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Technical Briefs

Vibration Amplitude in Rotary Ultrasonic Machining: A Novel Measurement Method and Effects of Process Variables

[+] Author and Article Information
W. L. Cong, E. Van Vleet

Department of Industrial and Manufacturing Systems Engineering,  Kansas State University, Manhattan, KS 66506

Z. J. Pei1

Department of Industrial and Manufacturing Systems Engineering,  Kansas State University, Manhattan, KS 66506zpei@ksu.edu

N. Mohanty

Department of Chemical Engineering,  Kansas State University, Manhattan, KS 66506

C. Treadwell

Sonic-Mill, 7500 Bluewater Road NW, Albuquerque, NM 87121

1

Corresponding author.

J. Manuf. Sci. Eng 133(3), 034501 (Jun 02, 2011) (5 pages) doi:10.1115/1.4004133 History: Received December 23, 2009; Revised April 05, 2011; Published June 02, 2011; Online June 02, 2011

Rotary ultrasonic machining (RUM) has been used to machine both brittle and ductile materials as well as composite materials. There are numerous reported studies about the effects of various process variables on output responses. However, the current literature contains few articles about the measurement methods of vibration amplitude in RUM and about the effects of process variables on vibration amplitude. The lack of such knowledge has made it difficult to explain some experimentally observed phenomena in RUM and degraded the creditability of some experimental results with RUM. This paper, for the first time, presents a measurement method capable of measuring vibration amplitude during RUM machining. It also reports RUM experimental results on effects of cutting tool, ultrasonic power, workpiece material, tool rotation speed, and feedrate on ultrasonic amplitude. This study will fill some blanks in the literature and provide plausible explanations to some seemingly contradictory results reported in the literature.

FIGURES IN THIS ARTICLE
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Copyright © 2011 by American Society of Mechanical Engineers
Topics: Vibration , Machining
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Figures

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Figure 1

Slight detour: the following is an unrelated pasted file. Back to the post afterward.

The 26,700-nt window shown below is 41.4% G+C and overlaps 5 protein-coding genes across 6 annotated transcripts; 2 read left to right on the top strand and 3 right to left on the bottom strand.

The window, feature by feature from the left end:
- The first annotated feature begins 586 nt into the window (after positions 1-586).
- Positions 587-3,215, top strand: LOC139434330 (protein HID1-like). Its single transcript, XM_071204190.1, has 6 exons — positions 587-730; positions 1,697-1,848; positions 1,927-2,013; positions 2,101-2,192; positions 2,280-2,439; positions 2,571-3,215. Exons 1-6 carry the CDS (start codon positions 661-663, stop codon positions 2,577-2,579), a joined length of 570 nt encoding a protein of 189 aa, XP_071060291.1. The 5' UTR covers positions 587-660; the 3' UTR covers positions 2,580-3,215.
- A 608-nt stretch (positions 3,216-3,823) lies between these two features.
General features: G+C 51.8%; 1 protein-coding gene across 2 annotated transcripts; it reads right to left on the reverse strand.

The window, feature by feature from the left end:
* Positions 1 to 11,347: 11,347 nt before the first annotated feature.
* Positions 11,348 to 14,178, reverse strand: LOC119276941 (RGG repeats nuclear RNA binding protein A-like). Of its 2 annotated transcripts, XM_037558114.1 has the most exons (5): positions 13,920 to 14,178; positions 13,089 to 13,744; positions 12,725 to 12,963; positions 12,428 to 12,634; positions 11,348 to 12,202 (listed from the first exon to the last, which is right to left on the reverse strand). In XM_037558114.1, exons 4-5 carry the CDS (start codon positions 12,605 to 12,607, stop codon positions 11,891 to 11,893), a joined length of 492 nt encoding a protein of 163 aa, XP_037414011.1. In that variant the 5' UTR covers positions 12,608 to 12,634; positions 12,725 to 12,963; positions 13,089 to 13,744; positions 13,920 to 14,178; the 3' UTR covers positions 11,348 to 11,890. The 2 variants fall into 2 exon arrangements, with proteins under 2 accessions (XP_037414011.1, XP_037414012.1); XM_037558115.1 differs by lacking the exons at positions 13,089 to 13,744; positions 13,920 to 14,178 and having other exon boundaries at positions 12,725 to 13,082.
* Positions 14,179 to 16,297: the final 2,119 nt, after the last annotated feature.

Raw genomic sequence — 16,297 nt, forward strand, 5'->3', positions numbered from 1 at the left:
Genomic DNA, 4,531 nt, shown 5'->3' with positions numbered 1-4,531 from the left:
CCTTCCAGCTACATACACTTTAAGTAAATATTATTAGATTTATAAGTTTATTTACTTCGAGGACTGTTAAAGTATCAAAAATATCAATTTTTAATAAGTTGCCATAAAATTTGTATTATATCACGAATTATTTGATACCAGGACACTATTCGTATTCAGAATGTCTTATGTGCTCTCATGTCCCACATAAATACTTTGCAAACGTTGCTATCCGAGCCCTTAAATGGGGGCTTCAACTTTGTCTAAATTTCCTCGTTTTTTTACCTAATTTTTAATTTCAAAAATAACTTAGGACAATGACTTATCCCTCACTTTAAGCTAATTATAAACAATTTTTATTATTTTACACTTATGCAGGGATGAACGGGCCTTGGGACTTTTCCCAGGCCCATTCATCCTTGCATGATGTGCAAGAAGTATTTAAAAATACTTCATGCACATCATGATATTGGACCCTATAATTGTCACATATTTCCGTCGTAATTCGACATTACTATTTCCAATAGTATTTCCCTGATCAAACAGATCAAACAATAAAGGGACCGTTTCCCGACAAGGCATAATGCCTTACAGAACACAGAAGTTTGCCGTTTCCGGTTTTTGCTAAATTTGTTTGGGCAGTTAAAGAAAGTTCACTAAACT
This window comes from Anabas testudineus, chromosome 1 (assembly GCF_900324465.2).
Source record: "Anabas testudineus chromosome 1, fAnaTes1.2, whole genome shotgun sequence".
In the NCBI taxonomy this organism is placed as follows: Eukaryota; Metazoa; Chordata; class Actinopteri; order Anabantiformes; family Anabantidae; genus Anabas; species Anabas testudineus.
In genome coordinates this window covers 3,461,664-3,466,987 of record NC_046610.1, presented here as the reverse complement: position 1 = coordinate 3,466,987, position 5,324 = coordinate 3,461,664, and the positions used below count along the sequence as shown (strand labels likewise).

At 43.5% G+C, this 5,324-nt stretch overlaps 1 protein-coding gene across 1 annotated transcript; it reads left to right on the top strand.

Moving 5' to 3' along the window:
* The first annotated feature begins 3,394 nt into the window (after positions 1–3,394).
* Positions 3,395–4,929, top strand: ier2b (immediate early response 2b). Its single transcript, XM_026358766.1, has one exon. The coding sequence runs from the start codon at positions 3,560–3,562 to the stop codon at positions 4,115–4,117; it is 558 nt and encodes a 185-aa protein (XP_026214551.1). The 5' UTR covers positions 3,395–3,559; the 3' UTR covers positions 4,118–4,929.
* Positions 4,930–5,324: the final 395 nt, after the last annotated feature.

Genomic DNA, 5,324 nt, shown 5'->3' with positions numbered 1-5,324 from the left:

Illustration of rotary ultrasonic machining

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Figure 2

Measurement of vibration amplitude on a microscopic picture

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Figure 3

Measurement of vibration amplitude with the dial indicator method

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Figure 4

Five different tools used in this study

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Figure 5

Effects of the cutting tool on vibration amplitude. Workpiece material = stainless steel; ultrasonic power = 30%; feedrate = 0.015 mm/s. Tool #1: Tool rotation speed = 3000 rpm and feedrate = 0.0003 mm/rev; tool #2: Tool rotation speed = 2251 rpm and feedrate = 0.0004 mm/rev; tool #3: Tool rotation speed = 2251 rpm and feedrate = 0.0004 mm/rev; tool #4: Tool rotation speed = 1497 rpm and feedrate = 0.0006 mm/rev; and tool #5: Tool rotation speed = 1286 rpm and feedrate = 0.0007 mm/rev.

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Figure 6

Effects of ultrasonic power on vibration amplitude (measure with the dial indicator method) for five tools (#1, #2, #3, #4, and #5).

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Figure 7

Effects of ultrasonic power on vibration amplitude. Tool #1: workpiece material = stainless steel; feedrate = 0.015 mm/s (0.0003 mm/rev); and tool rotation speed = 3000 rpm.

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Figure 8

Effects of workpiece material on vibration amplitude. Tool #1: ultrasonic power = 30%; feedrate = 0.015 mm/s (0.0003 mm/rev); and tool rotation speed = 3000 rpm.

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Figure 9

Effects of tool rotation speed on vibration amplitude.Tool #1: workpiece material = stainless steel; ultrasonic power = 30%; and feedrate = 0.015 mm/s (0.0003 mm/rev).

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Figure 10

Effects of feedrate on vibration amplitude. Tool #1: ultrasonic power = 30%; tool rotation speed = 3000 rpm; and workpiece material = stainless steel.

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